In many ways it was surprisingly simple, driving five thousand miles across America. I woke up every morning, fed the dog and packed the truck, pointed us west and followed the road.
And the miles went fast.
I was somewhere in Montana when I thought about how I'd been in Pennsylvania just days before and how in many ways it felt like it had been a whole other journey at a whole other time.
And I couldn't be quite sure how'd I gotten from there to here except that I'd put gas in the truck and followed a map and when I blinked and opened my eyes again, I'd crossed half of the continent and given some book readings besides.
Of course, it wasn't that simple.
I'm back across the border in Vancouver now, and now that I've slept some and eaten, I can reflect on what a fun and remarkable journey it was, and not just complain about how I wish I'd had a few more people buy my books.
I can be grateful.
I'm grateful to my bestie, Alexis, who found me motels to stay in nearly every night I was on the road, saving me the hassle of finding a bed myself after a long day of driving. Alexis is indispensable.
I'm grateful to the bookstores and booksellers who had me: Print: A Bookstore, in Portland, ME; The Silver Unicorn in West Acton, MA; Aunt Agatha's and the Ann Arbor District Library in Ann Arbor, MI; Boswell Books in Milwaukee, WI; Fact & Fiction in Missoula, MT; and Eagle Harbor Books on Bainbridge Island, WA. It was a privilege to visit your wonderful stores.
I'm grateful to my friends Chris Holm and Katrina Niidas Holm, Ed Aymar, Stacia Decker, Bill Bride, Erik Arneson, Jon McGoran, Lynn Riehl, Bryon Quertermous, Nick and Margret Petrie, Joelle Charbonneau, Drew Halverson, Erica Ruth Neubauer, Jon and Ruth Jordan, Chris La Tray and Jim Thomsen. You all made the journey worthwhile.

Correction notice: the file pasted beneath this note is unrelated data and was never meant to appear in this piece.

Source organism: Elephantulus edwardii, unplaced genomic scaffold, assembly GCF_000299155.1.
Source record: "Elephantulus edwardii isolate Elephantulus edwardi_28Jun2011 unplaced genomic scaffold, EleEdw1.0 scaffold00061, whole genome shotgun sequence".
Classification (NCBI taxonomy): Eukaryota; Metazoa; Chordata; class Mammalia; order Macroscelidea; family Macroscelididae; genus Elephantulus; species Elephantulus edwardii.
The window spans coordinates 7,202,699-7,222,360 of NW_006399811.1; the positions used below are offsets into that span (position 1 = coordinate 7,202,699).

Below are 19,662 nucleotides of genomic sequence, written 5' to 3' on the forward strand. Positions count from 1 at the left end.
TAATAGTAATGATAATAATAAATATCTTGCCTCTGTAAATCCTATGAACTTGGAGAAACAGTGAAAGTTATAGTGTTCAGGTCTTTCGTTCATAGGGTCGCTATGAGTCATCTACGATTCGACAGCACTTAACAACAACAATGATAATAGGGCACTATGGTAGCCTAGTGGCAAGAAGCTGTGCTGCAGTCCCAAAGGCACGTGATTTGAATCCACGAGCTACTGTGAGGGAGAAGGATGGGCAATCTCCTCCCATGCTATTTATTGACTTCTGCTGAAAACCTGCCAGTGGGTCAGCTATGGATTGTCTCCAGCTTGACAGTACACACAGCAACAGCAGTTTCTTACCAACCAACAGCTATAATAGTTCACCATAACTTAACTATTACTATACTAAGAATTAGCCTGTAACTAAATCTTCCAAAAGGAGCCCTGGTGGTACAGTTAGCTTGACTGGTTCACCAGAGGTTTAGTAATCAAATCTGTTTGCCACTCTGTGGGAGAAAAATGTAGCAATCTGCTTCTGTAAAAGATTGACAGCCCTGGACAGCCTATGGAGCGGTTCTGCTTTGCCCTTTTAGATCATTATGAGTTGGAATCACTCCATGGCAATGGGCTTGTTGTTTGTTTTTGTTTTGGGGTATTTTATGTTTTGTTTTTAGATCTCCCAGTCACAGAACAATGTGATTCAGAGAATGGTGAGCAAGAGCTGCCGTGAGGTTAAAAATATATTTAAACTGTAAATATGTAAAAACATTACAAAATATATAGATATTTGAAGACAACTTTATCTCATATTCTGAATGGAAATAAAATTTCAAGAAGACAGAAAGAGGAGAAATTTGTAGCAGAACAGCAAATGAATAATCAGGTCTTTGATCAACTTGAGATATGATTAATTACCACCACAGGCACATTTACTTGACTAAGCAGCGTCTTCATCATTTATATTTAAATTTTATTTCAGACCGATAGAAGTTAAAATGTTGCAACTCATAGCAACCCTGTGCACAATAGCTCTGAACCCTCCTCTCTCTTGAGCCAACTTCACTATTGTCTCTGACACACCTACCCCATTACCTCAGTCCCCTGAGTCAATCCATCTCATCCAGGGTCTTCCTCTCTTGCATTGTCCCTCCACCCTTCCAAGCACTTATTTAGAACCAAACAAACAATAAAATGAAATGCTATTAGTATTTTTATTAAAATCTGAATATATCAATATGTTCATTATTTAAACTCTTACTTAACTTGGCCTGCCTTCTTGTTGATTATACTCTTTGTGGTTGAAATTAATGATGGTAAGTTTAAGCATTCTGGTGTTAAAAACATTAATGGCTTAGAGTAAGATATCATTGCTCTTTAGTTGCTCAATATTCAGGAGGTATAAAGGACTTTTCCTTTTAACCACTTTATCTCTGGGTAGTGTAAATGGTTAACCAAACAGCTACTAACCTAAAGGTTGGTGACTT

I'm grateful to all of the fans and readers who came to see me, whether old friends or new acquaintances. It was so lovely to spend time with you all.
I'm grateful to everyone who offered support, encouragement and/or words of wisdom, from heartfelt advice to just chucking a like up on yet another #Lucygram, you all kept me going.
I'm grateful a flat tire was the only issue I had to deal with. That the weather cooperated and the trains were bountiful and that most establishments I encountered were enthusiastically dog-friendly.
I made it across the border on Friday afternoon, after stopping for lunch in Bellingham with my friend, the talented photographer Mike Thomas and his new flame, Olivia.
I felt immediately more at ease on the Canadian side, as I navigated through the suburbs of my hometown. It was like I'd never left, like the last four months away had been a blink.
The good memories and the unhappy memories came back very quickly, except now I feel confident that I'm better equipped to deal with them.
I have some thoughts about what comes next.
In the short term, I am going to relax and reflect and regroup for the next two weeks or so in Vancouver. Then I'm moving into a house in the wilderness north of Pemberton, BC, with two friends for the summer.
I'm excited about that. The urban environment has mostly lost its appeal, and I'm sure Lucy will love it up there, too. I'll have plenty of time to work on the writing projects I have on the books.
In the long term, I'm still working it out. I woke up the day after my last event in Eagle Harbor thinking that maybe I'd played out the logical string of this writing career and that it might be time for a fresh start.
Teaching, maybe. Or I'll go back to school and be a fitness instructor or a wilderness guide.
Or I'll keep writing but broaden my mindset about the best ways to get my work out there.
I don't know yet. Maybe I'll just stay the course and hope to land a few more contracts with what I'm writing next. I have some time to decide, anyway.